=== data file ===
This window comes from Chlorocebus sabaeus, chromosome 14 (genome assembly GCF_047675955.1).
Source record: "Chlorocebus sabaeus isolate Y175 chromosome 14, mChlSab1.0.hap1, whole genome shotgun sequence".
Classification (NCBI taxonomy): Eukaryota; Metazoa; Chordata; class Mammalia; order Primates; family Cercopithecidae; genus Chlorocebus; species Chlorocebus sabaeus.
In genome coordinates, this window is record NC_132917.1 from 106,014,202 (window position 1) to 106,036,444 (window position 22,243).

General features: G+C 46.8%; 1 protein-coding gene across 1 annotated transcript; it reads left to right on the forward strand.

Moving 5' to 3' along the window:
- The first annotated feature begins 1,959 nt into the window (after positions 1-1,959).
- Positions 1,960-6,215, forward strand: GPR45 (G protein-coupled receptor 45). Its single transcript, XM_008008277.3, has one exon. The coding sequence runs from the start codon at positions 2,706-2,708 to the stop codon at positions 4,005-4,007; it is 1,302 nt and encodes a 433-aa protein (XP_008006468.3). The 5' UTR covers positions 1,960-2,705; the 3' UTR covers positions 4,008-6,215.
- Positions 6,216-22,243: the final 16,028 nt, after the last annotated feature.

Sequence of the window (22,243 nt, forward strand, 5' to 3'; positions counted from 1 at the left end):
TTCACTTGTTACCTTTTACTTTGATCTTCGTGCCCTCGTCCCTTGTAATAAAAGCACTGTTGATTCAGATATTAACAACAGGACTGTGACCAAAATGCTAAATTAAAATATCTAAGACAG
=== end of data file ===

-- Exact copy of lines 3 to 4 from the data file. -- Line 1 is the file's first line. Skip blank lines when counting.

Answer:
Classification (NCBI taxonomy): Eukaryota; Metazoa; Chordata; class Mammalia; order Primates; family Cercopithecidae; genus Chlorocebus; species Chlorocebus sabaeus.
In genome coordinates, this window is record NC_132917.1 from 106,014,202 (window position 1) to 106,036,444 (window position 22,243).